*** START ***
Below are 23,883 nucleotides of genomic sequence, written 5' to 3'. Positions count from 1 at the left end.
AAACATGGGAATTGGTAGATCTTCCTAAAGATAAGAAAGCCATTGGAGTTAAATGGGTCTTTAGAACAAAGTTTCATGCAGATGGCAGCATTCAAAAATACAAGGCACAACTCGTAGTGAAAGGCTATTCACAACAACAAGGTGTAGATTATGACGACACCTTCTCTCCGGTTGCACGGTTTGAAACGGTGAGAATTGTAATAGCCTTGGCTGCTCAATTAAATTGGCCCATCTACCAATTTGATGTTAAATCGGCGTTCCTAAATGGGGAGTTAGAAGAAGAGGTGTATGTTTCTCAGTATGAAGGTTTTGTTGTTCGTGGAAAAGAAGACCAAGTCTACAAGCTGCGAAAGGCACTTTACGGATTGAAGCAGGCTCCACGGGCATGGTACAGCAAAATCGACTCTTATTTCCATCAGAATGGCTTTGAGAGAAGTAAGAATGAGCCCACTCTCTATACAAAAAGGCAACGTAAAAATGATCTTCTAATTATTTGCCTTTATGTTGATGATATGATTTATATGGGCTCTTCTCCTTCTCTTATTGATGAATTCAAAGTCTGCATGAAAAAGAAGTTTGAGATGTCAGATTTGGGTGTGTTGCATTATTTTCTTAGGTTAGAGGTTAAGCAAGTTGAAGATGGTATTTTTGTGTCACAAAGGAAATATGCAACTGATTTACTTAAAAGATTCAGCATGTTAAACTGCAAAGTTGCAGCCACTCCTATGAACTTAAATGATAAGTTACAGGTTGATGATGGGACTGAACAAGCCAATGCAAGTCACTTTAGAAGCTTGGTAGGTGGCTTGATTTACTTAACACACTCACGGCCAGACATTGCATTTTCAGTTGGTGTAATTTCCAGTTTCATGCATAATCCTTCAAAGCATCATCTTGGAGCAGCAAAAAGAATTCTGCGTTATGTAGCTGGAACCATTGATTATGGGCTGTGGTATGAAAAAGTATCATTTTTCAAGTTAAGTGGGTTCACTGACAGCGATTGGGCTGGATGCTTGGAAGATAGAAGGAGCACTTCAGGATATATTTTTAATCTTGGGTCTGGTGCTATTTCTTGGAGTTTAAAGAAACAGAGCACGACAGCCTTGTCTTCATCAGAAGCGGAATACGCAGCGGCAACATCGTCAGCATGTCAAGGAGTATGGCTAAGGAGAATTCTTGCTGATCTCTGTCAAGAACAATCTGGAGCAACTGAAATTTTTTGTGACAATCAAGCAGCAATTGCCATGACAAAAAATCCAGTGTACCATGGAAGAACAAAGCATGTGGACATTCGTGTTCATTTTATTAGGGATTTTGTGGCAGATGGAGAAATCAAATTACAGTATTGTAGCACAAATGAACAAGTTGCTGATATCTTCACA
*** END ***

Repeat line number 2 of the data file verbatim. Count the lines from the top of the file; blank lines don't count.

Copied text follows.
AAACATGGGAATTGGTAGATCTTCCTAAAGATAAGAAAGCCATTGGAGTTAAATGGGTCTTTAGAACAAAGTTTCATGCAGATGGCAGCATTCAAAAATACAAGGCACAACTCGTAGTGAAAGGCTATTCACAACAACAAGGTGTAGATTATGACGACACCTTCTCTCCGGTTGCACGGTTTGAAACGGTGAGAATTGTAATAGCCTTGGCTGCTCAATTAAATTGGCCCATCTACCAATTTGATGTTAAATCGGCGTTCCTAAATGGGGAGTTAGAAGAAGAGGTGTATGTTTCTCAGTATGAAGGTTTTGTTGTTCGTGGAAAAGAAGACCAAGTCTACAAGCTGCGAAAGGCACTTTACGGATTGAAGCAGGCTCCACGGGCATGGTACAGCAAAATCGACTCTTATTTCCATCAGAATGGCTTTGAGAGAAGTAAGAATGAGCCCACTCTCTATACAAAAAGGCAACGTAAAAATGATCTTCTAATTATTTGCCTTTATGTTGATGATATGATTTATATGGGCTCTTCTCCTTCTCTTATTGATGAATTCAAAGTCTGCATGAAAAAGAAGTTTGAGATGTCAGATTTGGGTGTGTTGCATTATTTTCTTAGGTTAGAGGTTAAGCAAGTTGAAGATGGTATTTTTGTGTCACAAAGGAAATATGCAACTGATTTACTTAAAAGATTCAGCATGTTAAACTGCAAAGTTGCAGCCACTCCTATGAACTTAAATGATAAGTTACAGGTTGATGATGGGACTGAACAAGCCAATGCAAGTCACTTTAGAAGCTTGGTAGGTGGCTTGATTTACTTAACACACTCACGGCCAGACATTGCATTTTCAGTTGGTGTAATTTCCAGTTTCATGCATAATCCTTCAAAGCATCATCTTGGAGCAGCAAAAAGAATTCTGCGTTATGTAGCTGGAACCATTGATTATGGGCTGTGGTATGAAAAAGTATCATTTTTCAAGTTAAGTGGGTTCACTGACAGCGATTGGGCTGGATGCTTGGAAGATAGAAGGAGCACTTCAGGATATATTTTTAATCTTGGGTCTGGTGCTATTTCTTGGAGTTTAAAGAAACAGAGCACGACAGCCTTGTCTTCATCAGAAGCGGAATACGCAGCGGCAACATCGTCAGCATGTCAAGGAGTATGGCTAAGGAGAATTCTTGCTGATCTCTGTCAAGAACAATCTGGAGCAACTGAAATTTTTTGTGACAATCAAGCAGCAATTGCCATGACAAAAAATCCAGTGTACCATGGAAGAACAAAGCATGTGGACATTCGTGTTCATTTTATTAGGGATTTTGTGGCAGATGGAGAAATCAAATTACAGTATTGTAGCACAAATGAACAAGTTGCTGATATCTTCACA